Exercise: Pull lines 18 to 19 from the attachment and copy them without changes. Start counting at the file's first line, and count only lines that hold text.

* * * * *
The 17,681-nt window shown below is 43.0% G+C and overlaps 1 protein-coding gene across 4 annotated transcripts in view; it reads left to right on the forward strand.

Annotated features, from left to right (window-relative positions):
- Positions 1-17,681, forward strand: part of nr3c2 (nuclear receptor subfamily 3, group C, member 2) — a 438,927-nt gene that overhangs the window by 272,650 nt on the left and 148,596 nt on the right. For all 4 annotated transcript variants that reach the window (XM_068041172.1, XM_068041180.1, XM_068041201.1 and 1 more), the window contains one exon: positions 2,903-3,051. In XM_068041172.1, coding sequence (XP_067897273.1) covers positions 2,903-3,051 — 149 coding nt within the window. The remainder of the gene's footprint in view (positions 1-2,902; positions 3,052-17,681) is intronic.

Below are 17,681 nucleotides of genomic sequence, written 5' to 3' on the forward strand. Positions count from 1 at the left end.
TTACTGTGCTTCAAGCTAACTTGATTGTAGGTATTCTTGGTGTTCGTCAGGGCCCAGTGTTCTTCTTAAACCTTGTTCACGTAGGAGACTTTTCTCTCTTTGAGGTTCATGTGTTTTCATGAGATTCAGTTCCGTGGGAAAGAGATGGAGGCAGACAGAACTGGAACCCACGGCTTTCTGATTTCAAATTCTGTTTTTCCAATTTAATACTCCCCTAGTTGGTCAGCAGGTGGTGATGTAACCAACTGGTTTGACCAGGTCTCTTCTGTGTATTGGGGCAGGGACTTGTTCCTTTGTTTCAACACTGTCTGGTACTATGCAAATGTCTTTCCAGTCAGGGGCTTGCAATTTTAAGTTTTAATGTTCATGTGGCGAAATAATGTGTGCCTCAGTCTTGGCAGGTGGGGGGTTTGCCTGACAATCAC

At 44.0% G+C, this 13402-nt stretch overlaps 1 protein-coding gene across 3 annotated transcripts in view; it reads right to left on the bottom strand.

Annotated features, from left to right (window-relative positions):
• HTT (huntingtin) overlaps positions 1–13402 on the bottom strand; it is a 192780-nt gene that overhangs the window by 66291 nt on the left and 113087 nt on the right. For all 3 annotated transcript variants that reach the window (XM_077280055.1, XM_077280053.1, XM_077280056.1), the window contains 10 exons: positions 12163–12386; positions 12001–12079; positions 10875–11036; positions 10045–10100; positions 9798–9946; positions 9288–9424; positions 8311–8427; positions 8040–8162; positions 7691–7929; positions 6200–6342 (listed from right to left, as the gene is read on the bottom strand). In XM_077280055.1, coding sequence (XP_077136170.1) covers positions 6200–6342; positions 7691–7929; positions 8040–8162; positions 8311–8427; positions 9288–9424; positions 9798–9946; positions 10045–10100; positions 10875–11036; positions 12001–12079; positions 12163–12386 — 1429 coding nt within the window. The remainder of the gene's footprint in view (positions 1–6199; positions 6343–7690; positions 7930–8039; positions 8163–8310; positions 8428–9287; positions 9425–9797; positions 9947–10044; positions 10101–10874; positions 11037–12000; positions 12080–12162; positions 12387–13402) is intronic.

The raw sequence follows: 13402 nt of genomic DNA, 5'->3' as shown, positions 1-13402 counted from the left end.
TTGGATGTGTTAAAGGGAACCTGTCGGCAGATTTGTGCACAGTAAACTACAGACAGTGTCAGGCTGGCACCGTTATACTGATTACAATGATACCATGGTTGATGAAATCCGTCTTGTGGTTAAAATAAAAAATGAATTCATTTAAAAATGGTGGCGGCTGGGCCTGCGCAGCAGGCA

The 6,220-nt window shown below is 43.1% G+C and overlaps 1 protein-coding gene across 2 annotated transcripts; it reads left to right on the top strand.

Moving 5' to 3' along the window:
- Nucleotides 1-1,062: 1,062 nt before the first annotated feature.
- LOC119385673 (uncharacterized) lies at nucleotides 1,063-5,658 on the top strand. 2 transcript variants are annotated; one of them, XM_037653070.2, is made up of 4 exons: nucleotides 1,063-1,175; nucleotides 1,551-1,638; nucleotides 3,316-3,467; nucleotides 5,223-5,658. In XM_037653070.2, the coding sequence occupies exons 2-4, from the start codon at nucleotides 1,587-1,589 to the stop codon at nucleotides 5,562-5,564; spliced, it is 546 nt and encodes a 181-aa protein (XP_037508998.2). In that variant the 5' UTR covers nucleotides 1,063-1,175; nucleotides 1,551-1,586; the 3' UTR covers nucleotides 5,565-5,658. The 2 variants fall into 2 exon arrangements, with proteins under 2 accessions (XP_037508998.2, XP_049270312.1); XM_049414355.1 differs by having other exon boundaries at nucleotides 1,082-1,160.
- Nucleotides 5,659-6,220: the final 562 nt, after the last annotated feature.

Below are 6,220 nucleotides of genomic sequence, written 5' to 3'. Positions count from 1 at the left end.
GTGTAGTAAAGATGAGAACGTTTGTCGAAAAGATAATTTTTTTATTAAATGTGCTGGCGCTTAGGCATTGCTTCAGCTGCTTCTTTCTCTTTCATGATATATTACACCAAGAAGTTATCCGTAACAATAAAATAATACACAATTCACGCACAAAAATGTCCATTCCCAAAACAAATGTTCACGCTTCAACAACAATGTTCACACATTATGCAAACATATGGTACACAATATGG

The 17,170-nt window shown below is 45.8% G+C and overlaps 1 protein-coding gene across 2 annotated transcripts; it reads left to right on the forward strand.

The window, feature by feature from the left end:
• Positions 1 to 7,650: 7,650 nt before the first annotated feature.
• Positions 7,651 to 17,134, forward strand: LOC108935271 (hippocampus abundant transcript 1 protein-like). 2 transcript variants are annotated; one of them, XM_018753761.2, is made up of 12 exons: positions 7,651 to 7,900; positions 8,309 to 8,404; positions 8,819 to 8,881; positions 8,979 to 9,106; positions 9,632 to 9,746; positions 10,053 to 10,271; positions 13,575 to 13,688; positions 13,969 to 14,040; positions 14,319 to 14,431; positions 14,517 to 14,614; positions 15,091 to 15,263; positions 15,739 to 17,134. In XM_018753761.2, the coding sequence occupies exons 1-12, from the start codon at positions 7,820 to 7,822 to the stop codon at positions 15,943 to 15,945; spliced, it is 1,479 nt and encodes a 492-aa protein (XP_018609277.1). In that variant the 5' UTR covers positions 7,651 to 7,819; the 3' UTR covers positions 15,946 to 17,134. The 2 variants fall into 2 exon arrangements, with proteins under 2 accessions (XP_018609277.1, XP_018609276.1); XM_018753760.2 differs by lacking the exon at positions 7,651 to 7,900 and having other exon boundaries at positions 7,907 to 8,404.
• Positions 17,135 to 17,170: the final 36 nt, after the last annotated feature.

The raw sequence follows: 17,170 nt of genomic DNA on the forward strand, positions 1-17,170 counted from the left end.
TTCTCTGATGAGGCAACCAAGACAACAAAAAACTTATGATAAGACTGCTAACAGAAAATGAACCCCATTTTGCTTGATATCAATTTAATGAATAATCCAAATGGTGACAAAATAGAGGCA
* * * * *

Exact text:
The 17,170-nt window shown below is 45.8% G+C and overlaps 1 protein-coding gene across 2 annotated transcripts; it reads left to right on the forward strand.

The window, feature by feature from the left end: